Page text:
Attorney General Bonta Announces Settlement with Travel Agent to Refund High Schoolers for Trip Canceled due to COVID-19 Pandemic
Settlement comes after travel agent Voyageurs denied refunds in violation of state law
OAKLAND – California Attorney General Rob Bonta today announced a proposed settlement against Voyageurs International, Ltd. (Voyageurs), resolving allegations that the Colorado-based travel agent offered only partial refunds for a cancelled European trip for California high school students and improperly pocketed their clients’ remaining fees. Voyageurs sells European summer excursions for high school musicians offering musical and cultural experiences.
“Travel agents operating in California must comply with California consumer protection laws — if they fail to, they will be held accountable,” said Attorney General Bonta. “We’re happy to announce today that we’ve secured full refunds for the young Californians who saw their travel plans cancelled by the pandemic. Travel agents operating in California need to stay honest and provide timely refunds for cancelled travel, in accordance with the law.”
In March 2020, Voyageurs responded to the COVID-19 pandemic by canceling its “Ambassadors of Music” tours scheduled for the upcoming summer, but the company retained $1,900 of the $6,345 that each student paid, citing its cancellation policy and claiming that it had already paid third-party entities. Voyageurs then recovered roughly 60 percent of the funds it had paid to the third parties, but failed to return those recovered funds to the students. Approximately 3,200 students failed to receive full refunds after signing up for Voyageurs’ tours, including approximately 130 participants from California.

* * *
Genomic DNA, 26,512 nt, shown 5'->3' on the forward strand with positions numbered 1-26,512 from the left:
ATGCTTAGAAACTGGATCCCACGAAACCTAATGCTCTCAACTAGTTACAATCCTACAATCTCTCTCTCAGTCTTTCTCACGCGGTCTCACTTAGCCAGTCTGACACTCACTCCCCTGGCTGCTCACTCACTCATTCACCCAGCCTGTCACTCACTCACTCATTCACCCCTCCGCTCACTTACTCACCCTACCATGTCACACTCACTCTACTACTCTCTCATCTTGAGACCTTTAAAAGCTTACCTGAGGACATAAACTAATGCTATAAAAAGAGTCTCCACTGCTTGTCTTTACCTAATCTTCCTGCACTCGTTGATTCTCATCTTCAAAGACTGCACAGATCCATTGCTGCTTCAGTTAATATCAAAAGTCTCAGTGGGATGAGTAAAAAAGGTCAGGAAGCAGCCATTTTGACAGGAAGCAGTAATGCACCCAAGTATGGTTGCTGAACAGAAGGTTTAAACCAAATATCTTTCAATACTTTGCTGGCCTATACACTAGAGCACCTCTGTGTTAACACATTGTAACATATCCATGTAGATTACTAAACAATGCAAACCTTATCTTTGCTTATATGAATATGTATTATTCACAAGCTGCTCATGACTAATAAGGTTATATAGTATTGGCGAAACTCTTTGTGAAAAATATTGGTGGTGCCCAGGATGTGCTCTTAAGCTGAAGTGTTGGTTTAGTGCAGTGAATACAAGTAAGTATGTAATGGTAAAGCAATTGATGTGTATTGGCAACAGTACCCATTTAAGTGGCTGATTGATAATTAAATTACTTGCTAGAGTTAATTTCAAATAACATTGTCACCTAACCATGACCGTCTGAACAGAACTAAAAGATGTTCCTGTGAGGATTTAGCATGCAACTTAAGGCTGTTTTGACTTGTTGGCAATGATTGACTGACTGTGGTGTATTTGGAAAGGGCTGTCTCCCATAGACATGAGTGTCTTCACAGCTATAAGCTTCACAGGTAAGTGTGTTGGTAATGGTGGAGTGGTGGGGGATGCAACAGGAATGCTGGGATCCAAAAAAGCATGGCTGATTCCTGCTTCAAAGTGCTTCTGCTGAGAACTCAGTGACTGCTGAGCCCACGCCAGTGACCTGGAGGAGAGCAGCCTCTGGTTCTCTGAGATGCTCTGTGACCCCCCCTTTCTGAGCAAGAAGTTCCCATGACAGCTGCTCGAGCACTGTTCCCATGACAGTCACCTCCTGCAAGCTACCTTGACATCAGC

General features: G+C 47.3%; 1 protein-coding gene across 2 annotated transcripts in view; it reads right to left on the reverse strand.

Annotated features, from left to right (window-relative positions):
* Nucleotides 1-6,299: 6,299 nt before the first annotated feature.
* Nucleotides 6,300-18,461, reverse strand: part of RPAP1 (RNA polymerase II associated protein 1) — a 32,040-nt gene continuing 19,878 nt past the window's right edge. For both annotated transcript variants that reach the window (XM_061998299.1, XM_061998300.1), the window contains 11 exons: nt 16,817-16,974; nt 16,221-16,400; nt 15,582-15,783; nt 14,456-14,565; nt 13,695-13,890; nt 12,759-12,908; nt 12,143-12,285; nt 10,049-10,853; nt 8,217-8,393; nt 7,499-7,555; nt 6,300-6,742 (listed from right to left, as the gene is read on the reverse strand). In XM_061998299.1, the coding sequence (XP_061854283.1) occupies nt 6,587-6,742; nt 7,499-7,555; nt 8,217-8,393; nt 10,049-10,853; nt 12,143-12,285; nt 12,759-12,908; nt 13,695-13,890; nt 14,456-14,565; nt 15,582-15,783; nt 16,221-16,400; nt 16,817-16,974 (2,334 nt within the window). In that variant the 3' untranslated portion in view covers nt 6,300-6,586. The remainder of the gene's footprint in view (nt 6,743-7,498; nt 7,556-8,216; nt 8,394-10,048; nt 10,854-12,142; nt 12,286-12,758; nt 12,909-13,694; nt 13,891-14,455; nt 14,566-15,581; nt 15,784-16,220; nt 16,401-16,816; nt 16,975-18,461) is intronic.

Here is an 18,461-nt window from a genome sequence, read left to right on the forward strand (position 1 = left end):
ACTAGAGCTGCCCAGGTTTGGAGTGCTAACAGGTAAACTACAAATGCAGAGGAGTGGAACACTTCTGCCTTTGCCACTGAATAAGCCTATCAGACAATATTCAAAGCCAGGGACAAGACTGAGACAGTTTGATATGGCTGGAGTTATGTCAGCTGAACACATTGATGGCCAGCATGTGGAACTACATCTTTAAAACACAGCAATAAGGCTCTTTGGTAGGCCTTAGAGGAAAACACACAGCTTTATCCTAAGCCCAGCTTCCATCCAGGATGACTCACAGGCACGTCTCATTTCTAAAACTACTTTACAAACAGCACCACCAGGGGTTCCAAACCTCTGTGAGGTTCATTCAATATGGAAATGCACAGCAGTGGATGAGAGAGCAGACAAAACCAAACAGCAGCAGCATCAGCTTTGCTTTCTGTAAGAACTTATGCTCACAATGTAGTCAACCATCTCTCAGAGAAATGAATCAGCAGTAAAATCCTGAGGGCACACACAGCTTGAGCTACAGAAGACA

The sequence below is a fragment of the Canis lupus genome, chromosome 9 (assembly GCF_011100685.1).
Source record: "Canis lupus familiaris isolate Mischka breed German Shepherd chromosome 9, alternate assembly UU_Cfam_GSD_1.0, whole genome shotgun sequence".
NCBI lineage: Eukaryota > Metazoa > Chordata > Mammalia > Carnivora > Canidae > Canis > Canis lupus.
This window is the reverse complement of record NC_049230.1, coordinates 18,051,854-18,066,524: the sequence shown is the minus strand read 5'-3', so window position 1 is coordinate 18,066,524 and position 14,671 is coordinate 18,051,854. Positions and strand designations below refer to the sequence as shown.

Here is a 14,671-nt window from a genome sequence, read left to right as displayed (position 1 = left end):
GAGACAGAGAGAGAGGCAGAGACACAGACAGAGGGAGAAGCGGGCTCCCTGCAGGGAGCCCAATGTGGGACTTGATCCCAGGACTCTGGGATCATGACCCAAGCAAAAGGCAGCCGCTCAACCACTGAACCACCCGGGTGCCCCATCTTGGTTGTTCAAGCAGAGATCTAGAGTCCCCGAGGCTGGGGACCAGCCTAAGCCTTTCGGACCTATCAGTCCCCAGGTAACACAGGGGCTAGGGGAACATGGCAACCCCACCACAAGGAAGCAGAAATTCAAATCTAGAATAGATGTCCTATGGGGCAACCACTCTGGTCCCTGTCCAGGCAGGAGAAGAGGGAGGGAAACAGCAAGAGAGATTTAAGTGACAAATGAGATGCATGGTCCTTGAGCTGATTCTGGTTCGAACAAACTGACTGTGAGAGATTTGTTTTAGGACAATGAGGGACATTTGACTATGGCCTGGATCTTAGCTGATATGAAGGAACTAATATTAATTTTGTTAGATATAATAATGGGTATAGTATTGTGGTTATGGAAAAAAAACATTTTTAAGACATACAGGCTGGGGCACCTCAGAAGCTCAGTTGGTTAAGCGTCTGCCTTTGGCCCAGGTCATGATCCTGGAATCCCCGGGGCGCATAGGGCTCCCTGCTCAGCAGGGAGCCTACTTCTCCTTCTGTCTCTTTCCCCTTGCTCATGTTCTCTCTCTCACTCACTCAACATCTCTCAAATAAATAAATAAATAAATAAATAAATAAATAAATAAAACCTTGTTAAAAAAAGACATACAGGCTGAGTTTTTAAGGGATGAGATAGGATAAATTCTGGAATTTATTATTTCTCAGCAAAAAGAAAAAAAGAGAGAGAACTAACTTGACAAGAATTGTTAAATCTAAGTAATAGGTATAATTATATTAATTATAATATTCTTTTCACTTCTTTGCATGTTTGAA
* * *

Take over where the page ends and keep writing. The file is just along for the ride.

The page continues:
In initially denying the refunds, Voyageurs pointed to its own cancellation policy, which purported to allow the company’s president to cancel a trip at his discretion and retain a cancellation fee. Not only did the company fail to adequately disclose those contract terms to its customers, but the company’s policy violated California’s Seller of Travel law. Travel agents doing business in California must refund all payments made by consumers within thirty days of the agent’s cancellation, regardless of the terms of their cancellation policy, with certain exceptions.
Today’s settlement, once approved by the court, requires Voyageurs to provide a full refund to its 130 California consumers, for a total of approximately $247,000 in restitution. The terms of the California settlement also prohibit Voyageurs from charging consumers any cancellation fees in instances where they are unable or unwilling to provide the travel services purchased. Voyageurs must also comply with all provisions of the Seller of Travel Act and with all California consumer protection laws.
The Attorney General’s Office operates the Seller of Travel Program, which registers travel agents and certain other travel businesses operating in California. The attorney general, local district attorneys, and city attorneys can bring enforcement actions against sellers of travel for violations of the law. We encourage any Californian who believes they have been wronged by a seller of travel to contact their local district attorney and file a complaint with our office at www.oag.ca.gov/report.
A copy of the proposed settlement, subject to court approval, is available here.